If you are young and feel bad about missing out on the old cold war, don’t worry.
Another one has just begun and you’ll get to spend years enjoying the new cold war.
For farmers, the worsening relations between the western world and China might not be a big deal. One thing we learned from the original cold war with the Soviet Union and its vassal nations is that agricultural trade can continue despite frosty relations between rival geopolitical blocs.
The Soviet Union might have had thousands of nuclear missiles pointed at the United States and was arming the North Vietnamese military and Viet Cong guerrillas who were busily killing American soldiers in the early 1970s, but it eagerly bought every bushel of U.S. grain it could in 1972, in the infamous Great Grain Robbery.
It also bought all the grain it could from other capitalist dogs, like us.
Soviet grain production had collapsed due to bad weather and communist mismanagement, and while its generals were figuring out ways to wipe out the West, its political leaders were scrambling to feed its people. The latter was a bigger priority.
So, if the horrible relations between Canada and China are preoccupying farmers, let me suggest we all relax a little. It’s too bad that China is mad at Canada and strangling our canola exports, but we’re hardly alone.
As my story on page 44 of this issue discusses, China is involved in diplomatic disputes with numerous other agricultural exporters, including Australia, the United States and various European nations.
As Charles Burton of the Macdonald-Laurier Institute told me, hitting exporters’ trade appears to be Beijing’s go-to action now when it gets into political scraps with other countries.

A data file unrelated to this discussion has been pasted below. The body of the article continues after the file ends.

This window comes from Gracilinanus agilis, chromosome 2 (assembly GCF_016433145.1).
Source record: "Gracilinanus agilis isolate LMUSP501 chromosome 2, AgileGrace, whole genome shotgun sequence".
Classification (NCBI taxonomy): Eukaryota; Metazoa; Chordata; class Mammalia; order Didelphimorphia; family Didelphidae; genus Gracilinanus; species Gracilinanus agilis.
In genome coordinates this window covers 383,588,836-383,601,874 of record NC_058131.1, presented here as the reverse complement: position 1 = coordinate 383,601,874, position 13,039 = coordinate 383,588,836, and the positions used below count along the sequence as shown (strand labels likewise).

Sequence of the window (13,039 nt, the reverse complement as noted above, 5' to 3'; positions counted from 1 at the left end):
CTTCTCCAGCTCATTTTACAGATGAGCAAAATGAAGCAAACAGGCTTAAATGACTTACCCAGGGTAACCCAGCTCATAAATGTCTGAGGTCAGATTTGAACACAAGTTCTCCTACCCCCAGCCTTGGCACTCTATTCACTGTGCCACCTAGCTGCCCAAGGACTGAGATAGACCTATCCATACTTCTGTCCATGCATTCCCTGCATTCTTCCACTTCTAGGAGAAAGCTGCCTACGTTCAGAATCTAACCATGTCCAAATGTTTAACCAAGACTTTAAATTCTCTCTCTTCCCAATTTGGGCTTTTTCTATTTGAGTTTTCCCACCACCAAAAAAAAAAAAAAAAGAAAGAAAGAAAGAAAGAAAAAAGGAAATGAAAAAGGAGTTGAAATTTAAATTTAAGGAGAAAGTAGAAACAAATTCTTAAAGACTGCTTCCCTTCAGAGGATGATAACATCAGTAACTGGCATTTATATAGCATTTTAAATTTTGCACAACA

“There does seem to be an increasing trend of the Chinese communist regime to use non-tariff trade barriers to attempt to leverage fulfilment of their political aims.”
China can bluster, badger and bellow at Canada and other agricultural exporters, but it needs our food. It doesn’t produce enough to feed its people. That’s likely to get worse, as it pollutes its water and soil resources.
If there’s one thing a non-democratic regime understands, it is that a hungry people is much more likely to rise up in revolution than one well-fed. Just look at the Arab Spring and its origin in the food shortages and high prices of 2012, as well as the spark that lit the Russian Revolution.
China can squeeze Canadian canola sales. Right now, it’s threatening Australian beef and wine exports. For a decade it refused to buy Norwegian salmon.
It’s still buying large quantities of United States crops and meat, but that’s subject to the U.S.-China trade war that appears to be only temporarily suspended. By the time you read this, that war might be on again and China might have stopped buying U.S. crops and meat.
In the long-run, which it’s planning for with its Belt-and-Road Initiative, it could always turn first to the nations of Asia, Africa and the former Soviet Union for its food needs, as well as agricultural competitors such as Argentina and Brazil.
Good luck with that. As analysts like Bruce Burnett of Glacier MarketsFarm and Jacob Shapiro of Perch Perspectives have pointed out, there are only a handful of countries on the planet that actually export more food than they import.
That means there are times when people have to come begging at the exporters’ doors. China’s talking a good and loud game right now but wait to see what happens next time it has a major food production problem, or other major exporters fail to produce enough.
As we learned from the Soviet Union, somebody can really seem to hate you, but if they’re hungry and scared, they’ll buy whatever food you’re selling.
And with China likely to face growing food production problems and increasingly fractious relations with much of the world, including the food suppliers it relies upon, the country is likely to remain a customer of Canada’s, even if not a happy one.
Beggars can’t be choosers.